According to a the Wall Street Journal article, audio producers are attracting the next generation of fans with programs like ‘Chompers’—a twice-daily, two-minute show that coincides with teeth-brushing time. Children today don’t typically have direct access to podcasts—they often tune in on their parents’ phones instead—but industry watchers believe that smart speakers will help change that.
The program is meant to make technology more accessible to visually-impaired students at the Watertown school. Click here for more.
*Full disclosure: Tablettoddlers.com CBO Craig Sender is Director of Media and Public Relations at Perkins School*
There is a wide gap between teachers and parents concerning technology, with teachers saying it has harmed students’ mental and physical health, according to a majority of educators participating in a recent Gallup survey. Parents surveyed were more likely to say that technology helps support students’ mental and physical health.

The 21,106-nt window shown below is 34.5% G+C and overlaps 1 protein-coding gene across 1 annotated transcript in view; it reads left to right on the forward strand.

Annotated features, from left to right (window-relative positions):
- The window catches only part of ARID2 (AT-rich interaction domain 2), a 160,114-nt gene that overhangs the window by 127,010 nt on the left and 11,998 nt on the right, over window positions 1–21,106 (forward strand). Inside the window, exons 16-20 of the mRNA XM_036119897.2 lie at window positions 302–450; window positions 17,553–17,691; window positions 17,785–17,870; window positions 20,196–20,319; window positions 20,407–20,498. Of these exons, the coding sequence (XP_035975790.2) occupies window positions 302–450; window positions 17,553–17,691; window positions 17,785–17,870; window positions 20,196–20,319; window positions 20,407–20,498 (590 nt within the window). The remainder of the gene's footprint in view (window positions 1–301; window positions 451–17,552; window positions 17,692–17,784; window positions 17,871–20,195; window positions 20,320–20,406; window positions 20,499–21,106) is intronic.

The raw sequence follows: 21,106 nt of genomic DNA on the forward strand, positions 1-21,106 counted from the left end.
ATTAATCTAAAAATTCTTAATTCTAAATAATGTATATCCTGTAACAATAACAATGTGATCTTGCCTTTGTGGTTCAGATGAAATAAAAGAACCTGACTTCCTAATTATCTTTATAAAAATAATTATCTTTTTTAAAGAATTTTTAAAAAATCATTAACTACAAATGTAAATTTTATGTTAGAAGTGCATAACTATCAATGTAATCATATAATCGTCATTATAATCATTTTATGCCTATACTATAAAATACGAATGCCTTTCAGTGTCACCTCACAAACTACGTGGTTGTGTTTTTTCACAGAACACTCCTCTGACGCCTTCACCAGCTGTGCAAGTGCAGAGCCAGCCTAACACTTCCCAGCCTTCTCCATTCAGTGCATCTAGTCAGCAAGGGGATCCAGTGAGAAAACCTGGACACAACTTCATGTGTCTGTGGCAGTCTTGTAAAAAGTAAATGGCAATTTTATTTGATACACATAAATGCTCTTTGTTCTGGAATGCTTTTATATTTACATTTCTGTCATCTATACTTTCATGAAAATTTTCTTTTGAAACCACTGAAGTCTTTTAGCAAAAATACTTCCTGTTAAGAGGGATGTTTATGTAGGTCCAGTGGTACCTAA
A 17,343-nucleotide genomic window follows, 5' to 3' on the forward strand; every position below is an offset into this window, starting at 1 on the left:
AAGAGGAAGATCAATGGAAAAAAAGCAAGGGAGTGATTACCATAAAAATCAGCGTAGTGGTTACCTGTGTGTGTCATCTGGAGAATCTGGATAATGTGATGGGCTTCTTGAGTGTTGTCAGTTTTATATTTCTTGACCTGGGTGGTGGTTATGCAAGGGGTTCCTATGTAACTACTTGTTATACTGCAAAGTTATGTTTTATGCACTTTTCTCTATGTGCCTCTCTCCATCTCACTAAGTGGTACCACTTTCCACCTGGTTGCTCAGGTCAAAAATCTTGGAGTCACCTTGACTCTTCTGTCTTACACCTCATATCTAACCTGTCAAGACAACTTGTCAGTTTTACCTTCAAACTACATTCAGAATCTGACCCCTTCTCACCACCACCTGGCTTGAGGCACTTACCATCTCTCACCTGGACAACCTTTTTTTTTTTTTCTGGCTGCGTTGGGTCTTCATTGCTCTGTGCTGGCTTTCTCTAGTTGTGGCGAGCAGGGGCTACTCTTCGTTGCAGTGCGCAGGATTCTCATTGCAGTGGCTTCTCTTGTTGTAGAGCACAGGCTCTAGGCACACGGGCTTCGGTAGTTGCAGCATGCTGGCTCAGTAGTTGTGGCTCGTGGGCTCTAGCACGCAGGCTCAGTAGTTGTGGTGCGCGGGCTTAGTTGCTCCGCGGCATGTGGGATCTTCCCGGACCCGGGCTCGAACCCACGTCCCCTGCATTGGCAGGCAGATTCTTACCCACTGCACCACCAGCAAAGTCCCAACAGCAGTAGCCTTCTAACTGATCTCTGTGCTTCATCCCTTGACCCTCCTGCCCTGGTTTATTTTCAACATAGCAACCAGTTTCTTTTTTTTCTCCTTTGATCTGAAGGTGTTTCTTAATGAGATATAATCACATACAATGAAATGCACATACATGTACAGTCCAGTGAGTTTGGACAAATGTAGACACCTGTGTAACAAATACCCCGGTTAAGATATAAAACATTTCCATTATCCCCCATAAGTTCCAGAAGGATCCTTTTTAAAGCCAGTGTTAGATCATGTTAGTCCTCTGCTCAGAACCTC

Check out this Washington Post article for more.
YouTube will soon launch a new choice for parents seeking programming for their children with a version of its Kids app that offers only videos handpicked by YouTube staff. The algorithm-driven version will still be available.
For more information, check out this Buzzfeed article.
Increasing use of technology has affected students hand strength leading to difficulty holding pens and pencils, says Sally Payne of the Heart of England foundation NHS Trust. Activities such as cutting, playing with building blocks and pulling ropes can help students develop proper writing grip, Payne notes.
Check out this Guardian article for more.
From the NY Times article:
“Spend some time introducing your child to social media, the same way you introduce them to your neighborhood,” advises Dr. Sherry Turkle, author of “Reclaiming Conversation: The Power of Talk in a Digital Age” and an MIT psychologist. “It is simply now part of parenting.”
From an interesting op-ed in today’s NY Times:
“A group of former Facebook and Google employees last week began a campaign to change the tech companies they had a hand in creating. The initiative, called Truth About Tech, aims to push these companies to make their products less addictive for children — and it’s a good start. But there’s more to the problem. If you think middle-class children are being harmed by too much screen time, just consider how much greater the damage is to minority and disadvantaged kids, who spend much more time in front of screens.”